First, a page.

“We pray: Thy Will be done! and lo! He hath no Will:
God in His changelessness eternally is still.”
~ Godhead, 12.1.294

The Rest and work of God
“Rested God never hath, nor toiled—’tis manifest,
For all His rest is work and all His work is rest.”
~ Godhead, 13.4.166

Enjoy many more poems by Angelus Silesius (READ MORE…)

 

Ripples…

Why do I keep thinking that things happen
That there is drama
All kinds of ups and downs
Desperation between two short-lived chunks of contentment

Why do I keep looking for an escape
Something better, more fulfilling
An adventure for my little self
Lest it would plainly die or disappear

Can I not see the call of steady ground
The unstoppable peace behind it all
The depth of the unfathomable soul
That rise not but stays unshakable 

Can I not see that my worse dramas 
Are but ripples – maybe not even this
That sink into a space so vast 
That nothing – oh nothing! – can move it

Can I not see the blaze of immensity
Running so close, dancing before my very self
Making itself so very obvious and present
That I have to strive to miss it

Can I not see that my blindness, forgetfulness
Is but a futile escape from a release so plain
A readiness to see that just behind my ache 
Stands already revealed my completeness.

 

~~~

Text and photo by Alain Joly

~~~

 

Suggestion:
Voices from Silence (other poems from the blog)

 

The Heart of Tagore

Rabindranath Tagore is certainly one of the fathers of modern Indian literature. His work is immense and fascinating. He is the author of more than a thousand poems, two thousand songs of which he also wrote the music, novels, short stories, plays. He has also written essays on all subjects that were dear to him, from philosophy to politics, from education to the arts, and left many sketches, drawings and paintings. But Tagore was first and foremost a poet, ‘The Poet’, as he is affectionately known in India, and it was through his poetry that he became known throughout the world.

He was born the last child of a Brahmin family from Calcutta, in 1861, and grew up in the shadow of a learned father and religious reformer. He took part in the intense intellectual and social emulation that Bengal experienced in the 19th century, when it struggled with modern Western influences. Educated in the three languages ​​- Sanskrit, Bengali and English, he wrote poems very early, and translated some of his collections into English himself. The publication of ‘Gitanjali’ in Europe and North America made Tagore famous, and he received the Nobel Prize for Literature in 1913. His sudden renown allowed him to make numerous trips to various continents for conferences or visits of friendship, in which he tirelessly preached peace, non-violence and unity among men. A friend of Gandhi, Tagore participated in his own way to the emergence of India as a nation. He is the author of many poems and patriotic songs, two of which have become the national anthems of India and Bangladesh.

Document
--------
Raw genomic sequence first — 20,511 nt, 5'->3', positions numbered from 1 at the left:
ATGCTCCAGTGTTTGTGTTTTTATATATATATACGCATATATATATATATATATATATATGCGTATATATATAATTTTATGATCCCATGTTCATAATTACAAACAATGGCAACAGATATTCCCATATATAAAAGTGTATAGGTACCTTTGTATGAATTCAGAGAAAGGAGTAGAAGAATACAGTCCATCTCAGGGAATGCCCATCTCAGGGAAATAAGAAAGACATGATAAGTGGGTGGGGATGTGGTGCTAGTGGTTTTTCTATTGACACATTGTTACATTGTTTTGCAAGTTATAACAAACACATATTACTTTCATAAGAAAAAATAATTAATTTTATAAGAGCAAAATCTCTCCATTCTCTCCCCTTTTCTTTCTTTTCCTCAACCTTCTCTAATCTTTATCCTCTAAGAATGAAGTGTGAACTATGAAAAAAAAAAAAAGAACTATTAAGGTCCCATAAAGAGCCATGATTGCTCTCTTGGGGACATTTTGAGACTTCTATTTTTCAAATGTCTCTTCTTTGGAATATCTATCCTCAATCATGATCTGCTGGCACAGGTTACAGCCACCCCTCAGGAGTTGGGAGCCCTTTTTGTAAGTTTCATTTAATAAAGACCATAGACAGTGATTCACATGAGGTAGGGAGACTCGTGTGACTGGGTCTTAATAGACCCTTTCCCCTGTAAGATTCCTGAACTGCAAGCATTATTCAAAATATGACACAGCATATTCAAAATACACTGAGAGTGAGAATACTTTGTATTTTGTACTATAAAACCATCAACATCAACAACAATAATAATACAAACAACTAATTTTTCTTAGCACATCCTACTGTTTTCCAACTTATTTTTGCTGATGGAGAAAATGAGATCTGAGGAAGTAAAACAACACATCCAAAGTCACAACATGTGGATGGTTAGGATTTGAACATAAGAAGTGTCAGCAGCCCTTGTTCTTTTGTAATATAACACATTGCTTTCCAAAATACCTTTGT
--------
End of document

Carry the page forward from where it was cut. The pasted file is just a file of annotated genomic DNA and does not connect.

Thou hast made me endless, such is thy pleasure. 
This frail vessel thou emptiest again and again, 
and fillest it ever with fresh life
.”
~ Gitanjali

 

‘Gitanjali’ (1912) is a succession of dialogues, praises to God, filled with some accents of the most profound spirituality. Face to face with the Master, with the Friend, with the Lord, the poet is alternately filled with aspirations, confusions, caught in lamentations, or in luminous resolutions. These poems combine the finesse of language with philosophical reflection or contemplation, and they do so so harmoniously that we are invited to a double and indissociable meditation.

 

And it shall be my endeavour to reveal thee in my actions, 
knowing it is thy power gives me strength to act
.”
~ Gitanjali

Let’s delve into the spiritual heart of Tagore’s poetry and essays (READ MORE…)

 

 

Swami Bharatananda

~~~

Maurice Frydman is one of most extraordinary people I’ve ever come across and virtually nothing is known about him.” said David Godman, one of the foremost and infatigable exponents of Ramana Maharshi’s life and teachings. Maurice Frydman was born a polish jew in 1894, in Warsaw. Exceptionally bright at school, he was a prolific inventor, spoke many European and Indian languages, and was an earnest and passionate seeker of truth. He has explored many traditions, including Judaism, Orthodox Christianity, and the Theosophical movement of Annie Besant. He devoured books from all possible traditions, particularly interested in all the great writings of Hinduism. Over the years, he met and was close to numerous spiritual teachers like J. krishnamurti, Ramana Maharshi, swami Ramdas, and Nisargadatta Maharaj. He wrote a book on Ramana Maharshi, ‘Maharshi’s Gospel’, and was responsible for recording and publishing the now classic ‘I Am That’ by Nisargadatta Maharaj. He lived in India during the later part of his life, becoming an Indian citizen, and was associated with Mahatma Gandhi, inventing a new implement on the famous Indian spinning wheel, the Charkha. He was given the Indian name Swami Bharatananda when he was initiated as a Hindu monk or sannyasi by Swami Ramdas. Ramana Maharshi refused him this initiation, saying that “Sannyas is taken from within; not from without”. Maurice also greatly helped to organise the Dalaï Lama’s escape to India and to find places for the Tibetan refugees, like Dharamsala. But, “there is no mention of Maurice in any of the books related to either Dalai Lama‘s escape or the smuggling in of the Buddhist manuscripts from Tibet. I have never seen a person as Self-effacing as Maurice”, wrote V. Ganesan. Maurice Frydman died in Bombay in 1976, after an accident. Nisargadatta Maharaj, who held Maurice in high esteem, and considered him as a true jnani, was by his side. Of the days spent in Ramana Maharshi’s presence, Maurice wrote: “We took a cupful when the ocean was at our feet.”